He’s a good man, a righteous man, a man who seeks to do God’s will. But his plans have all fallen apart. He’s just found out that Mary, his wife-to-be, is with child. And he knows it cannot be his! The only logical conclusion is that she has been unfaithful.
Now, he’s struggling with what to do. Joseph has the legal right to serve his betrothed with divorce papers. He could make the matter public, running the risk that Mary might be punished as an adulteress, possibly stoned to death. But Joseph doesn’t want to hurt Mary or cause further scandal, so he seeks to find a way to arrange a quiet divorce.
But while Joseph reevaluates his plans, the Lord intervenes. He sends an angel to Joseph in a dream, who tells Joseph to not fear taking Mary as his wife, that which is conceived in her is from the Holy Spirit. Mary will give birth to a son, and Joseph as legal father is to name the child Jesus, for He will save His people from their sins.
What an astounding revelation the angel’s has for Joseph! His doubts about Mary’s faithfulness are eliminated. In their place Joseph receives the amazing, good news that he will have the privilege of caring for God’s Son, the promised Messiah, the Redeemer of the world! By God’s grace and the power of the Holy Spirit, Joseph believes the angel and obeys His commands. He takes Mary home without delay. Joseph’s simple acceptance of the angel’s words is an act of faith like those of the great heroes of the Old Testament, to believe the Lord absolutely, despite all the contrary evidence.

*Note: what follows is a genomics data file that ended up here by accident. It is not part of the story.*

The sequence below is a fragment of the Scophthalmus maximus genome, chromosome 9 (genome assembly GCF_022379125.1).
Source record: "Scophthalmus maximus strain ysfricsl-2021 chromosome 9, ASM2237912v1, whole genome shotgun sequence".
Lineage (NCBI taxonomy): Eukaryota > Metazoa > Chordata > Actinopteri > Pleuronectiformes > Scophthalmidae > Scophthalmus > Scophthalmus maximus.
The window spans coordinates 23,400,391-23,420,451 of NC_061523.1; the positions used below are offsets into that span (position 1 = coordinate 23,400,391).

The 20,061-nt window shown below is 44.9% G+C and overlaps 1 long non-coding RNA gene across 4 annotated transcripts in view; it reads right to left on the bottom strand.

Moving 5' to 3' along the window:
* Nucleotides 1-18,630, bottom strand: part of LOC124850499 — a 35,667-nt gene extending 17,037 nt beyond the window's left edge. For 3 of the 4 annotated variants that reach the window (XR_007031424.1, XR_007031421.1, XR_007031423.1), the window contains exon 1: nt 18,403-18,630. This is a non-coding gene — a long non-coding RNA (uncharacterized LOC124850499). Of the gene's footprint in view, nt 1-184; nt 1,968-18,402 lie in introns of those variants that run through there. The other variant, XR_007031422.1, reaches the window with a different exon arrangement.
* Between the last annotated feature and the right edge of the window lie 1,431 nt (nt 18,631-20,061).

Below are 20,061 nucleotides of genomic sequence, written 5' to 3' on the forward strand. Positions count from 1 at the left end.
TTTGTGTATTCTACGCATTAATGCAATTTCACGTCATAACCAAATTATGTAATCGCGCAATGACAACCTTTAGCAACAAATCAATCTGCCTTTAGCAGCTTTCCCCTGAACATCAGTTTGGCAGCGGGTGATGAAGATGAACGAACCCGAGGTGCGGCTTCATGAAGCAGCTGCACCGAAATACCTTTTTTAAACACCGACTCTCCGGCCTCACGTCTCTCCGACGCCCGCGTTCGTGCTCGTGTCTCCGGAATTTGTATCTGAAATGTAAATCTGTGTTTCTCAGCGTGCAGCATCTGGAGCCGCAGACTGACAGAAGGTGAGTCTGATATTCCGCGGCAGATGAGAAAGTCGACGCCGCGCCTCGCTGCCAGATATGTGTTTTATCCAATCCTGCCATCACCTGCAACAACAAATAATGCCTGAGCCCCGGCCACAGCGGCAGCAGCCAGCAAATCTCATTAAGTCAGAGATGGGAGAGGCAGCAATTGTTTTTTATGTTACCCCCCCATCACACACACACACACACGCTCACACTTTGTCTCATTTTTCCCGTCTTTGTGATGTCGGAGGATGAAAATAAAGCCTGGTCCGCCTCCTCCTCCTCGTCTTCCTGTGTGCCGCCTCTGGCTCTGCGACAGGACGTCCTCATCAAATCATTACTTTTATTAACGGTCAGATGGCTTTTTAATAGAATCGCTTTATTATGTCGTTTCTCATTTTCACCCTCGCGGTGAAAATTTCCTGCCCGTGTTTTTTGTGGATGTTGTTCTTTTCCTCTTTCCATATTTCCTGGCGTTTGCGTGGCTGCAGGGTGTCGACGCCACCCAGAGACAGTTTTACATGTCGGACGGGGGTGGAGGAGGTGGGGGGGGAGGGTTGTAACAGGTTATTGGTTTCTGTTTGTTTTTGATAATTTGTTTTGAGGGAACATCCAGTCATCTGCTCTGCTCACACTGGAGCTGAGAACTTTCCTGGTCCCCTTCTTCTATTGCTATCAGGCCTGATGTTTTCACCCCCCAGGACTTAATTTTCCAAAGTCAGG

Nevertheless, it is not Joseph who is the central figure of this story: God is; God always is. God is working out a much bigger story than Joseph could ever imagine. Eugene Peterson suggests this is how it is for the people of God: “When we submit our lives to what we read in scripture, we find that we are not being led to see God in our stories but our stories in God’s. God is the larger context and plot in which our stories find themselves.”
The challenge (for Joseph, and for us) is we tend to think of it the other way around. We generally imagine ourselves as the central figure in our lives. This is a result of our limitations. We can only see through our own two eyes, which happen to be laser-focused on our own concerns, our own responsibilities, and our own capabilities. This leads us to think and act in ways which are remarkably narrow and usually selfish.
God opens Joseph’s eyes to see something much bigger. Mary’s extramarital pregnancy is, in fact, the work of the Holy Spirit. As Isaiah had prophesied eight centuries earlier, God is coming to be with His people in the flesh. This child will be God’s instrument for saving people from their sin. This promise broadens Joseph’s perspective. It changes his mind and determines his course of action. Certainly, still afraid (and in need of several other divine dreams for further guidance), Joseph fulfills his small part in God’s much bigger story.
As you go about your life, you may also find things not going according to your plan. Take heart! Ask the Lord to help you see your life as a small part of His bigger story. Even when you can’t see how this will end for good, trust God’s promise that it will and joyfully serve others in His name as He gives you opportunity.